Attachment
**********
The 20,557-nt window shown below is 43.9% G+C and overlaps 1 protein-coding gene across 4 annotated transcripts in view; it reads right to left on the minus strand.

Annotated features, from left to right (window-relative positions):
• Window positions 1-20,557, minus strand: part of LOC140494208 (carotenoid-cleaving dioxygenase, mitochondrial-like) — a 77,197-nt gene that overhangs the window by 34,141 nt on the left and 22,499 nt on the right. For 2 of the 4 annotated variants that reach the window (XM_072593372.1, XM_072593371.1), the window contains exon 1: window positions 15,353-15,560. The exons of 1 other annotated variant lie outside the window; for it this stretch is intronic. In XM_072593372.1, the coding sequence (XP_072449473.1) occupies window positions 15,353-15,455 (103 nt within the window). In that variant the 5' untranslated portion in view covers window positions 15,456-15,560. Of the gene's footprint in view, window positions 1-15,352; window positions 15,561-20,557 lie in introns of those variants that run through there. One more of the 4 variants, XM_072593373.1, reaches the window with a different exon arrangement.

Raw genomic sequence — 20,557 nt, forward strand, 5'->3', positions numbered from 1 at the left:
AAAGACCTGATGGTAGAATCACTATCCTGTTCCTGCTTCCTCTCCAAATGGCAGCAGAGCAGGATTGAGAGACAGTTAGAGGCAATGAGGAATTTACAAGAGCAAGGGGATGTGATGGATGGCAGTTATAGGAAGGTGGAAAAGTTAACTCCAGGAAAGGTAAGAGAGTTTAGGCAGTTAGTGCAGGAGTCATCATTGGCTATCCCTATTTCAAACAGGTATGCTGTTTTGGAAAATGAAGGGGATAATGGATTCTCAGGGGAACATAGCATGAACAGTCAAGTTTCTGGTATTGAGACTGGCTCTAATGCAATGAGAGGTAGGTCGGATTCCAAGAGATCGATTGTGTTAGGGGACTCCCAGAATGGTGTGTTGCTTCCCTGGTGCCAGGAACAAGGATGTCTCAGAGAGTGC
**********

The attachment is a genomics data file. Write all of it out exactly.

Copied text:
The 20,557-nt window shown below is 43.9% G+C and overlaps 1 protein-coding gene across 4 annotated transcripts in view; it reads right to left on the minus strand.

Annotated features, from left to right (window-relative positions):
• Window positions 1-20,557, minus strand: part of LOC140494208 (carotenoid-cleaving dioxygenase, mitochondrial-like) — a 77,197-nt gene that overhangs the window by 34,141 nt on the left and 22,499 nt on the right. For 2 of the 4 annotated variants that reach the window (XM_072593372.1, XM_072593371.1), the window contains exon 1: window positions 15,353-15,560. The exons of 1 other annotated variant lie outside the window; for it this stretch is intronic. In XM_072593372.1, the coding sequence (XP_072449473.1) occupies window positions 15,353-15,455 (103 nt within the window). In that variant the 5' untranslated portion in view covers window positions 15,456-15,560. Of the gene's footprint in view, window positions 1-15,352; window positions 15,561-20,557 lie in introns of those variants that run through there. One more of the 4 variants, XM_072593373.1, reaches the window with a different exon arrangement.

Raw genomic sequence — 20,557 nt, forward strand, 5'->3', positions numbered from 1 at the left:
AAAGACCTGATGGTAGAATCACTATCCTGTTCCTGCTTCCTCTCCAAATGGCAGCAGAGCAGGATTGAGAGACAGTTAGAGGCAATGAGGAATTTACAAGAGCAAGGGGATGTGATGGATGGCAGTTATAGGAAGGTGGAAAAGTTAACTCCAGGAAAGGTAAGAGAGTTTAGGCAGTTAGTGCAGGAGTCATCATTGGCTATCCCTATTTCAAACAGGTATGCTGTTTTGGAAAATGAAGGGGATAATGGATTCTCAGGGGAACATAGCATGAACAGTCAAGTTTCTGGTATTGAGACTGGCTCTAATGCAATGAGAGGTAGGTCGGATTCCAAGAGATCGATTGTGTTAGGGGACTCCCAGAATGGTGTGTTGCTTCCCTGGTGCCAGGAACAAGGATGTCTCAGAGAGTGC